Hemlock wooly adelgid is a dangerous pest of hemlock trees.

The clitellum or collar of the jumping worm goes all the way around the body and is smooth. The worms are very active and have a sheen to them.  When disturbed, the jumping worm (amyhthas agretis) will actively trash and flip, slither snake-like, and may shed their tails.
Image by Wisconsin Department of Natural Resources

Jumping worms (amynthas agretis) showing up locally

 A large poison ivy vine growing up a tree.

70% of the US population is sensitive to Poison ivy

Invasive & Nuisance Species

Invasive species are non-native plants and animals that spread rapidly causing ecological and economic harm. Common examples are the emerald ash borer, Norway maple, and Asian clam. Invasive species are usually spread by humans. Once established, they become increasingly difficult to manage. Early detection of invasives is key to containment and practical management.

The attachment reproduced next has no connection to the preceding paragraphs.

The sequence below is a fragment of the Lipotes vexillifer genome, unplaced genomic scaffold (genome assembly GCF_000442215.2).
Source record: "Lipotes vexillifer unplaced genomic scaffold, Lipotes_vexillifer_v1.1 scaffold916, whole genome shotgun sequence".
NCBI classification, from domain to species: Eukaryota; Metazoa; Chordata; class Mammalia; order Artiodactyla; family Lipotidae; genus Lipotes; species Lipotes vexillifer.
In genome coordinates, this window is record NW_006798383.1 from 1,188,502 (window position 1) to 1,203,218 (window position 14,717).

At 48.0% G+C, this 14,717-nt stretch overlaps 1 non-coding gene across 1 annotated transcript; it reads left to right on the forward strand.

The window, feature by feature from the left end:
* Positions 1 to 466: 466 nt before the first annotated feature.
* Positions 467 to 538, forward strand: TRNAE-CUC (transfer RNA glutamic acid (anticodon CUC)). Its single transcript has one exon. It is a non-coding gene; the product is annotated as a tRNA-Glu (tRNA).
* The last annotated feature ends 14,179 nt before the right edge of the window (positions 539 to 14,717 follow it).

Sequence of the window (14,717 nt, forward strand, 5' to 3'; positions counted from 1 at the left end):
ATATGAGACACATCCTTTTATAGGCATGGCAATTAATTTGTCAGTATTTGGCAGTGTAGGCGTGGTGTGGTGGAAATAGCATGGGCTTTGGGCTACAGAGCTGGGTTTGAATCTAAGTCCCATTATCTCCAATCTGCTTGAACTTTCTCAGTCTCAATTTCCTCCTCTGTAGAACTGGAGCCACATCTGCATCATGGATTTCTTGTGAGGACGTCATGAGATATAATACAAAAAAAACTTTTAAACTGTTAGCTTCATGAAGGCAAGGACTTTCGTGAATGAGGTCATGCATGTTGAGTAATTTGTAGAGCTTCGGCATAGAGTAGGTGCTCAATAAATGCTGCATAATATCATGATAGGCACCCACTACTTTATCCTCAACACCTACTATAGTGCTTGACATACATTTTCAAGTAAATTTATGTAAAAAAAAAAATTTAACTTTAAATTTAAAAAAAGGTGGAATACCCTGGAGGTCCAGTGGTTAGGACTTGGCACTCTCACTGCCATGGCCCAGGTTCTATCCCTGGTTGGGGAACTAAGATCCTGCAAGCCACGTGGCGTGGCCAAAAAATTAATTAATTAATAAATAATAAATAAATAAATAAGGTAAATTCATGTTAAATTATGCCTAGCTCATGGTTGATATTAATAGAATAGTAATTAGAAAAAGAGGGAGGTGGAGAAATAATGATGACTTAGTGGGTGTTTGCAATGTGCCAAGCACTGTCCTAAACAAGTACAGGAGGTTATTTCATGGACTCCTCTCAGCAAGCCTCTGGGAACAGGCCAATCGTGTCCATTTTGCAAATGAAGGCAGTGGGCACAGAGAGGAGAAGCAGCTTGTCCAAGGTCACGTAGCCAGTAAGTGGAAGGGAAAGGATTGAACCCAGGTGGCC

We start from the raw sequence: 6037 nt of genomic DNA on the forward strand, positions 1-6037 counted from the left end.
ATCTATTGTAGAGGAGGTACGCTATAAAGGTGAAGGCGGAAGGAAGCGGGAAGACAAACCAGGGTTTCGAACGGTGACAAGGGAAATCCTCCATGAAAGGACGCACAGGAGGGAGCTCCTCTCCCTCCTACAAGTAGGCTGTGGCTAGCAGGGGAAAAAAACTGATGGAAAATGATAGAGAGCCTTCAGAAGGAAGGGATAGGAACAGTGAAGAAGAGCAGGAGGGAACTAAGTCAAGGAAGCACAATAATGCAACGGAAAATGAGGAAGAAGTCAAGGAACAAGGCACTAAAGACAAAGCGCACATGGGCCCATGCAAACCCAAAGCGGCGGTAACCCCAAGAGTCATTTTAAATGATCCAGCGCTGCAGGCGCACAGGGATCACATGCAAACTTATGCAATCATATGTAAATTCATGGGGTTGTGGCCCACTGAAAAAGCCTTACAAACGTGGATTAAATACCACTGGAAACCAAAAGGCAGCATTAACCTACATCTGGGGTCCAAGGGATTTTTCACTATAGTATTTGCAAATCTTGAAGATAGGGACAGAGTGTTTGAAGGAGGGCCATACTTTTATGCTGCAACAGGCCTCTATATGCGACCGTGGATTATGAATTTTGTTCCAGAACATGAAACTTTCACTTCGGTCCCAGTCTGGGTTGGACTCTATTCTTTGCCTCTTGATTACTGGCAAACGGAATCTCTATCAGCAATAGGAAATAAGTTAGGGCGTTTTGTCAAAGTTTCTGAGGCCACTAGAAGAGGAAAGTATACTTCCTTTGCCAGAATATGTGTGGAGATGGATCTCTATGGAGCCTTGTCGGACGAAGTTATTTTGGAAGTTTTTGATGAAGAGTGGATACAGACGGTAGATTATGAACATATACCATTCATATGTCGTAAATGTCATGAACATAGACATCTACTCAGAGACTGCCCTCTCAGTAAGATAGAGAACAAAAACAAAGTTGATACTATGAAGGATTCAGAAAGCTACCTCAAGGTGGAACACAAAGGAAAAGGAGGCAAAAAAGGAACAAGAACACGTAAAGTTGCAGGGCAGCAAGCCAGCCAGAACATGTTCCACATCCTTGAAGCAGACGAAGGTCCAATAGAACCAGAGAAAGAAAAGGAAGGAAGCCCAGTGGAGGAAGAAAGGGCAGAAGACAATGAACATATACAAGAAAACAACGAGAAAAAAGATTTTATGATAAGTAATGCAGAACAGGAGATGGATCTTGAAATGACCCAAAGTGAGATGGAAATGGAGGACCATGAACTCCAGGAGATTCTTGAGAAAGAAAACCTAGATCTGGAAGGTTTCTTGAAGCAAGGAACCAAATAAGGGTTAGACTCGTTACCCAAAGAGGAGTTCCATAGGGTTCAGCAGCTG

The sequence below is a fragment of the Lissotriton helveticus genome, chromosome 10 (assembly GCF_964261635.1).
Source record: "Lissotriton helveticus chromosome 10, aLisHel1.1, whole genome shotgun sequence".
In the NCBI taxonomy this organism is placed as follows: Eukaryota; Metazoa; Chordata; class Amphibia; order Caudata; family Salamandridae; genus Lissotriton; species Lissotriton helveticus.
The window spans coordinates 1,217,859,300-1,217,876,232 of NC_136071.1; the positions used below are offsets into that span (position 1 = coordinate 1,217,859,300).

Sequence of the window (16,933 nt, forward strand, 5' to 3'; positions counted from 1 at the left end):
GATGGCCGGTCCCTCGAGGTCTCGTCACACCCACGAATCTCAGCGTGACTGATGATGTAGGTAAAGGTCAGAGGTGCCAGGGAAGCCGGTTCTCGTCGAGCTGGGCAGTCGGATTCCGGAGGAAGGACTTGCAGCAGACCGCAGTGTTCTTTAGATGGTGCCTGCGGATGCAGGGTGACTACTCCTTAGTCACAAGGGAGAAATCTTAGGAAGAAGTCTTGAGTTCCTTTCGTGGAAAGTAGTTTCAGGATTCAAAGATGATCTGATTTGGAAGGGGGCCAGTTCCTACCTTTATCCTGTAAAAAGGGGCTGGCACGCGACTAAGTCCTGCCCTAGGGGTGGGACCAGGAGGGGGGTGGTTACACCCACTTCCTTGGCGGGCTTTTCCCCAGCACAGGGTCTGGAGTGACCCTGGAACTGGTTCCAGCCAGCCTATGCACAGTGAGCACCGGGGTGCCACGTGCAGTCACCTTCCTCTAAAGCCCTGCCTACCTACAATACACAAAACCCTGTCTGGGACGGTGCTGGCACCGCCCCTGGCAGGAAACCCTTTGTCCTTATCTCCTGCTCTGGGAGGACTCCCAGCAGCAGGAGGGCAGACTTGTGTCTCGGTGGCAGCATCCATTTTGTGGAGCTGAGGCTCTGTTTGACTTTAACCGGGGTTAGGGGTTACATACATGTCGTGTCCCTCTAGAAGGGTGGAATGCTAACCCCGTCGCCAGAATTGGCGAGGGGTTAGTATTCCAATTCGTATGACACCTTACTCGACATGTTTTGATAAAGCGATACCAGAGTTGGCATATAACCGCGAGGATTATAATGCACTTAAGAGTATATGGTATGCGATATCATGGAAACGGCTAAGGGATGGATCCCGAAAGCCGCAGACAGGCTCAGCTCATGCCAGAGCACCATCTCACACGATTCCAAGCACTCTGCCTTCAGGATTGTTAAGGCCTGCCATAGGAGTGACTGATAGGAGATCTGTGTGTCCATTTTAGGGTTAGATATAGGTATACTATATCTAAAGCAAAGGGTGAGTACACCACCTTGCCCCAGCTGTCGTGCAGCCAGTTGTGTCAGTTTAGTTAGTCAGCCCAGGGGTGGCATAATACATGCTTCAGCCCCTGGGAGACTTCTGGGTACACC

Nuisance species may be native or non-native, and may cause ecological and economic harm. Common examples are poison ivy and Canadian geese.

Contact

Connor Young
Team Leader, Environment and Natural Resources
chy32@cornell.edu
518-622-9820 x113

Last updated July 26, 2019